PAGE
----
Last night, as Trinity Presbyterian Church held a special patriotic program to dedicate five military flags (Army, Navy, Marines, Coast Guard, and Air Force), I was asked to represent the Air Force and present the story of Doolittle’s Raid over Japan. The text of my speech is below. My thanks to Justin Rojek for the information about Bombardier Corporal DeShazar.
It was 70 years ago, April 1942. America was still reeling from Pearl Harbor only four months earlier and needed a strategic and psychological victory. Thus was born Doolittle’s Raid (http://www NULL.ghspaulding NULL.com/doolittle_raid NULL.htm) over Tokyo.
Eighty airmen were quickly selected and trained for the mission. Together, on 18 April, possibly remembering those brave minutemen roused to action by Paul Revere “on the eighteenth of April of seventy-five,” they boarded sixteen B-25 bombers and departed the aircraft carriers, knowing they would not have enough fuel to return to the carriers and would have to overfly to China. The raid was a success, inflicting moderate damage but doing wonders for American morale.
God was with them! Their fuel was so low, they would not have reached China were not for a tailwind, but most of them crash-landed off the coast of China and were rescued by Chinese soldiers and an American missionary named John Birch.
But for some, their ordeal was only beginning. Eight airmen were captured by the Japanese and taken to Tokyo, where they were repeatedly interrogated and tortured. Bombardier Cpl. DeShazar was beaten severely; Lt. Chase J. Nielsen was handcuffed and hung from a peg on the wall for eight hours; others were stretched out on boards with towels over their faces. What we today denounce as “waterboarding” was a constant feature of their day. The Japanese regularly promised to execute them, and three of them died by firing squad.
But with God’s help, the rest persevered. Their treatment improved a little; they were given bread along with their rotten potato peel soup. They were also given a Bible, which they passed among them. Cpl. DeShazar recalled, “When I got that Bible, I thought about how the Christians believed the Bible — believed it was the Word of God. And God didn’t lie. And so I read that Bible to find evidence that it is the Word of God. And right away I found the evidence.”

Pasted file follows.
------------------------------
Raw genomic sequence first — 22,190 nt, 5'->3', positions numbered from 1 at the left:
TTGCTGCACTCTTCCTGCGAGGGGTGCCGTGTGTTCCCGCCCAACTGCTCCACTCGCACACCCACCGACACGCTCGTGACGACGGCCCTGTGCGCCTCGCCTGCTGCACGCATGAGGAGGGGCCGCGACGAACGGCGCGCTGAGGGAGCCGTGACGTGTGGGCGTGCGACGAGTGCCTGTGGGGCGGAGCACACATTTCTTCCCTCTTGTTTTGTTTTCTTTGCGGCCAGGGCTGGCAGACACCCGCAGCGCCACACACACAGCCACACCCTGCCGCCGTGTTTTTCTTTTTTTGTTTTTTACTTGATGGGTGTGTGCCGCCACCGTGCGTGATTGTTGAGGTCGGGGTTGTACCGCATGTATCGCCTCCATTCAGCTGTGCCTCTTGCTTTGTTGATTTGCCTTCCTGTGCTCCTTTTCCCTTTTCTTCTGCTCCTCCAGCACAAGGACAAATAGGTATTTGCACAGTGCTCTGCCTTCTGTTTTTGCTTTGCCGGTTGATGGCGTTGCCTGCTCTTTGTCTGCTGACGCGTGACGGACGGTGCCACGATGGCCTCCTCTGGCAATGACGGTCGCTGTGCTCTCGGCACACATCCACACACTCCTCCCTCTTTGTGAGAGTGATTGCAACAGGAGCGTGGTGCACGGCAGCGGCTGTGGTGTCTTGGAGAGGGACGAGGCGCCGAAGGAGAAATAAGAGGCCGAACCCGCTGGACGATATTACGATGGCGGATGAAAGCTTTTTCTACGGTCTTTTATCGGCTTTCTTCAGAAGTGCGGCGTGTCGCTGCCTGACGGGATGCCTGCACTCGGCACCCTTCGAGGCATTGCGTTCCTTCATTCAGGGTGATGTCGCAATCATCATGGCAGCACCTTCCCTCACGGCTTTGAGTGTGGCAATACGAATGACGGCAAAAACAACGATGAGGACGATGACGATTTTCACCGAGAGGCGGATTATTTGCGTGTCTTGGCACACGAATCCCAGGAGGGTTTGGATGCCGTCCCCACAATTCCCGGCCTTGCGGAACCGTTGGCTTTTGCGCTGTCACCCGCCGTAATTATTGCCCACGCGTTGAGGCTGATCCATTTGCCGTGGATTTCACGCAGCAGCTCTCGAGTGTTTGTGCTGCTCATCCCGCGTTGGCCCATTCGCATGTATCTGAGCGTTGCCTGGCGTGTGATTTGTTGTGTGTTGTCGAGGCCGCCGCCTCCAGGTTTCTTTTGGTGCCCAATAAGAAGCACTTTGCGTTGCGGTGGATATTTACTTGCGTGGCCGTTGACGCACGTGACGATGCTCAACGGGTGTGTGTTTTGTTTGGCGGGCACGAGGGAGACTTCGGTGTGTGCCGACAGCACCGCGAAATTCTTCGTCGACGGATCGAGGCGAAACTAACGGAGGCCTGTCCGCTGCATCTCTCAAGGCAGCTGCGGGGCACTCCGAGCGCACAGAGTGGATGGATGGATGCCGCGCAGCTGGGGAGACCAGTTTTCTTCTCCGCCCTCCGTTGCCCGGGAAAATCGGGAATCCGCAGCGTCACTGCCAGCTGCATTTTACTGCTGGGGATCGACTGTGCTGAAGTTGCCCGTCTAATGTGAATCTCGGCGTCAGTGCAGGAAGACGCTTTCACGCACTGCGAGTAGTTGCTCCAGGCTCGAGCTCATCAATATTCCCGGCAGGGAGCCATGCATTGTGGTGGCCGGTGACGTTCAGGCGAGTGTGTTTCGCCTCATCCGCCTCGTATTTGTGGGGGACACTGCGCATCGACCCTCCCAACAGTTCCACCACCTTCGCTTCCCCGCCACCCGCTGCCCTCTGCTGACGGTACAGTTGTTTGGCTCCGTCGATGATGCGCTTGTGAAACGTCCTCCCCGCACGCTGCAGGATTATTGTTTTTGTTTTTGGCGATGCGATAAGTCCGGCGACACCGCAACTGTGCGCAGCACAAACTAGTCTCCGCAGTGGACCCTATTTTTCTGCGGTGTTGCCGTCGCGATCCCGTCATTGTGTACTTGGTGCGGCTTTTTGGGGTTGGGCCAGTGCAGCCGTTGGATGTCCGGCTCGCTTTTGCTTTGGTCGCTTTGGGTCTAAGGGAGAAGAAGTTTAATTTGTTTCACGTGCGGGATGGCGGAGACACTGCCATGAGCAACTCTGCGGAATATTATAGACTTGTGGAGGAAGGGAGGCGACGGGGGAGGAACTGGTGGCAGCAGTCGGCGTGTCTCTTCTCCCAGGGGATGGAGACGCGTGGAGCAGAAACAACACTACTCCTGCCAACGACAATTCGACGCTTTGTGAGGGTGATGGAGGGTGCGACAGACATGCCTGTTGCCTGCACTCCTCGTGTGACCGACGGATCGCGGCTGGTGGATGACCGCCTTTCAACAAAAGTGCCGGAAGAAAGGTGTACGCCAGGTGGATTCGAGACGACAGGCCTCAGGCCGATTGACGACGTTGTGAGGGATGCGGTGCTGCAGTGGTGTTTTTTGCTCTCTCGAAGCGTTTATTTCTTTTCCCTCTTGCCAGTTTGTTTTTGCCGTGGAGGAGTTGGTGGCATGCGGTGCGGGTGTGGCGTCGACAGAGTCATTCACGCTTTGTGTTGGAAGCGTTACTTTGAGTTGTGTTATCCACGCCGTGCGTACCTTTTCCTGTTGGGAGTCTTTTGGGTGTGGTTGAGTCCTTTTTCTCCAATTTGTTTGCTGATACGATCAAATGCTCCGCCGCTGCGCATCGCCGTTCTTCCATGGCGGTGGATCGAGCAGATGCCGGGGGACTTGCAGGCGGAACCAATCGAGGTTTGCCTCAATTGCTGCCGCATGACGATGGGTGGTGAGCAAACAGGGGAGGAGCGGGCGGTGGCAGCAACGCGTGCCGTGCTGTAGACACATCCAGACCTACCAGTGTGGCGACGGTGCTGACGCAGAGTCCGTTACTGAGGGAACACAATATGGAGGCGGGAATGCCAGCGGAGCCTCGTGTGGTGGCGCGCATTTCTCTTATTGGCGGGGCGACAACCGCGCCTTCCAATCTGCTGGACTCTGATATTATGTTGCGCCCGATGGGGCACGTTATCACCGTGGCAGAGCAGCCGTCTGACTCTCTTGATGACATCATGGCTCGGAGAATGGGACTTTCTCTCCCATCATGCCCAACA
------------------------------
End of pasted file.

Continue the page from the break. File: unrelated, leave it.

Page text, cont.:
In his dimly lit cell, DeShazer read the entire Bible several times through and the Prophets six times. He spent many hours tracing prophecies to their fulfillment and memorizing the Sermon on the Mount, the Epistle of 1 John and other verses that spoke to his quickening heart.
He must have gotten the Bible again later because he remembers that on June 8, 1944, he received assurance of his salvation when his eyes fell once again on Romans 10:9. “Boy, that hit me! It was the best news I’d ever heard in my life. There are just two things: you confess with your mouth and believe in your heart. And I did! I believed at that time — and I do yet — it’s God’s Word. I believe heaven came down there in that prison cell.”
Then, on Aug. 10, 1945, that DeShazer heard the Lord audibly directing him to pray for peace — without ceasing. He did so, until precisely 2:30 p.m., when he sensed he was to stop. Unknown to him and his comrades, atomic bombs had been dropped on Hiroshima and Nagasaki within the previous five days, and the emperor’s surrender would be broadcast on Aug. 15. God was at work. The war was over. The captives were set free.
Cpl. DeShazer then attended Seattle Pacific University, and in 1948, after he earned his degree, he returned to Japan. He recalls the Japanese asking, “What happened to you? Why did you come back? Didn’t they hit you and spit on you and treat you mean? Why do you want to come back here? … And I started to tell them all about Jesus.”
He found the Japanese eager to learn about — and respond to — the God of Christianity. It is estimated that there were some 30,000 conversions during DeShazer’s first year in Japan — as many as 10,000 during one 10-day campaign. Included were many of DeShazer’s former prison guards, even the one who had delivered the Bible to the prisoners in Nan king. God’s hand was on that man from the beginning, and throughout the War.
As we close, please travel with me in spirit to the Museum of the Air Force (http://www NULL.nationalmuseum NULL.af NULL.mil/), where you will see a stunning display. There, in a case guarded by two airmen, are eighty silver goblets (http://www NULL.doolittleraider NULL.com/the_goblets NULL.htm), each inscribed twice with the name of a Doolittle Raider — once right-side up, once upside down. Seventy-five are upside down, representing those who have passed away. Five remain upright. Each year, the survivors meet, and toast those who have passed on. Four of the five survivors attended their seventieth reunion last week.
In the center of the display is a bottle of Hennessey Cognac. When the day comes, the last two surviving Raiders will hold one last reunion to and raise their goblets in one farewell toast to their departed comrades. And in so doing, they will mark the end of an era. And like Doolittle’s Raid, they will become history, and history will mingle with legend.
Let us honor those who have suffered and those who have died to preserve American freedom and Christian civilization, as they await the Final Trumpet Call of God.